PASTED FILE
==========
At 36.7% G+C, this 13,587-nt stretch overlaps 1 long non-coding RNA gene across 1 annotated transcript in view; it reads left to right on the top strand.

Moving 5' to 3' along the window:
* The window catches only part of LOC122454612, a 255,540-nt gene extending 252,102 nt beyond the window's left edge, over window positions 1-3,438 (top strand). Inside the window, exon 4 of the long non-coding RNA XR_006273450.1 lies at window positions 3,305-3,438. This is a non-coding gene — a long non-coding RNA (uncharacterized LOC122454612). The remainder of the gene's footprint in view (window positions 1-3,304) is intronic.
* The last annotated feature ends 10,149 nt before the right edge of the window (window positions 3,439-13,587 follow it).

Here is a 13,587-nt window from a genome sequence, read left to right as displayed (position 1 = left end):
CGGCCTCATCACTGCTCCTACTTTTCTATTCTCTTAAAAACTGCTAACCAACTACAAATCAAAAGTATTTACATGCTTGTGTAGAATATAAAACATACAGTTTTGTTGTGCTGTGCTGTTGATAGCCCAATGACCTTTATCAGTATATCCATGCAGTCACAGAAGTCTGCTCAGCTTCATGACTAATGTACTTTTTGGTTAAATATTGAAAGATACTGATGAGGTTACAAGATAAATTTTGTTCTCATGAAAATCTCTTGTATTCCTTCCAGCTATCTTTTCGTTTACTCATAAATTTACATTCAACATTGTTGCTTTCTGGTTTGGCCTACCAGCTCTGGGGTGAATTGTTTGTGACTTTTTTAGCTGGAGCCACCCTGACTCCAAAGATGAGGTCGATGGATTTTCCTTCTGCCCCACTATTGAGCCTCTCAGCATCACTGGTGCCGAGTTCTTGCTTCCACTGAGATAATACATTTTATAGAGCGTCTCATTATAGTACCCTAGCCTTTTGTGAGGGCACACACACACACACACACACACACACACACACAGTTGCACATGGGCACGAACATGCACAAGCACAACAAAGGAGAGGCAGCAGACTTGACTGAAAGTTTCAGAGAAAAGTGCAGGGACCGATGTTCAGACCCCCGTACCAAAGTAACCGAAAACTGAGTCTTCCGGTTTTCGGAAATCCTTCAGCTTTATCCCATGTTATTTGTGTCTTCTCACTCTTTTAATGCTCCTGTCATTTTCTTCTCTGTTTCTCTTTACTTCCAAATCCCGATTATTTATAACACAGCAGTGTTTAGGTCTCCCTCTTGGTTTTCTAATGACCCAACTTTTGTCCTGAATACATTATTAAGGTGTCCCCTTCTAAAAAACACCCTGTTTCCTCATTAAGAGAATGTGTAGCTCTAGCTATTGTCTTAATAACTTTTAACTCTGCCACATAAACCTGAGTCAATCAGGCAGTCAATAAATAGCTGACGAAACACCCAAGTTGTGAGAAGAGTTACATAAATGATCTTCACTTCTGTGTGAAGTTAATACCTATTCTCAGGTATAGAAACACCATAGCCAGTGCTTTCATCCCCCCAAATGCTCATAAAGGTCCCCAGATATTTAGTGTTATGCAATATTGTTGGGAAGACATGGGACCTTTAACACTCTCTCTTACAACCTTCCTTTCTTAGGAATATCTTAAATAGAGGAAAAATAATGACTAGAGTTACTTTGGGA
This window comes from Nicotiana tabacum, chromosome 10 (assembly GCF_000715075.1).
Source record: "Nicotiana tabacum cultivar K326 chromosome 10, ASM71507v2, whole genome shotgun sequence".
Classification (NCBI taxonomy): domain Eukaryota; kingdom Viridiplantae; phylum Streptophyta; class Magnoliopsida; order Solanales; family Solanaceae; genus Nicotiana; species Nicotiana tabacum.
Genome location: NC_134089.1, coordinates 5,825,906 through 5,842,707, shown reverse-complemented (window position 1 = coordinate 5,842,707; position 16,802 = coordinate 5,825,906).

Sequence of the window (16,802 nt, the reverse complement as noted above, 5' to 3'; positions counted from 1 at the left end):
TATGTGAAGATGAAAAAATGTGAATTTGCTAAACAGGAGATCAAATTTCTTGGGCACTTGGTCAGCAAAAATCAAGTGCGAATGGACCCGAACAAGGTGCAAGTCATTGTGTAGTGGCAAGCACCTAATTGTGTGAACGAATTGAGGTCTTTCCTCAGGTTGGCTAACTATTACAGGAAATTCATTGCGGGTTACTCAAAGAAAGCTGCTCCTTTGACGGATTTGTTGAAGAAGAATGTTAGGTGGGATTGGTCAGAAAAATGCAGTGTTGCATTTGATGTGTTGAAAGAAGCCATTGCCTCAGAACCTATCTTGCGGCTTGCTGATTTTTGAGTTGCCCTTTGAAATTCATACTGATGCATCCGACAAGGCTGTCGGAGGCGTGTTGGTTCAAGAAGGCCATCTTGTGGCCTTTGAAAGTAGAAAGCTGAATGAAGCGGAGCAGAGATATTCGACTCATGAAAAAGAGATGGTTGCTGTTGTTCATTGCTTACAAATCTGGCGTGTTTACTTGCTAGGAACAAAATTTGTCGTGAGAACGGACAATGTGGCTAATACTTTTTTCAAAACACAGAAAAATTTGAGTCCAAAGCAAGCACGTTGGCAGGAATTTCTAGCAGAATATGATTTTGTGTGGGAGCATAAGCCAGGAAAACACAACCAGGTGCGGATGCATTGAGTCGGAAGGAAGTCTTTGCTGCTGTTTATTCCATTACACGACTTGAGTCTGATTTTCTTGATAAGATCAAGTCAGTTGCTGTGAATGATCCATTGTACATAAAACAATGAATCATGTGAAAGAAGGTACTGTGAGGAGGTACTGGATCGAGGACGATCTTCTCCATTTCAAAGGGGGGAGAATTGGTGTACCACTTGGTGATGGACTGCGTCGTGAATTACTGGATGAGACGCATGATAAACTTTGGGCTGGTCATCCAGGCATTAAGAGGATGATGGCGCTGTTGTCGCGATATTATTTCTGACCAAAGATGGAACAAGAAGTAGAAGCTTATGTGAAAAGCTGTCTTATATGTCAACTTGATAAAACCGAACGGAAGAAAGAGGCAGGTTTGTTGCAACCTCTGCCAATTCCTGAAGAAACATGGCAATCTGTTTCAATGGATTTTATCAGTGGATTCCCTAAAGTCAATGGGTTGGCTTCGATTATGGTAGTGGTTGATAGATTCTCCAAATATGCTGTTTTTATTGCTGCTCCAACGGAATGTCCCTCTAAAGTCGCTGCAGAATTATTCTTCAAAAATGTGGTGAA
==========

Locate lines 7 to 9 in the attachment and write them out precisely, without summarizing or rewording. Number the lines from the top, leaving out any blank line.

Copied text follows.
This window comes from Nicotiana tabacum, chromosome 10 (assembly GCF_000715075.1).
Source record: "Nicotiana tabacum cultivar K326 chromosome 10, ASM71507v2, whole genome shotgun sequence".
Classification (NCBI taxonomy): domain Eukaryota; kingdom Viridiplantae; phylum Streptophyta; class Magnoliopsida; order Solanales; family Solanaceae; genus Nicotiana; species Nicotiana tabacum.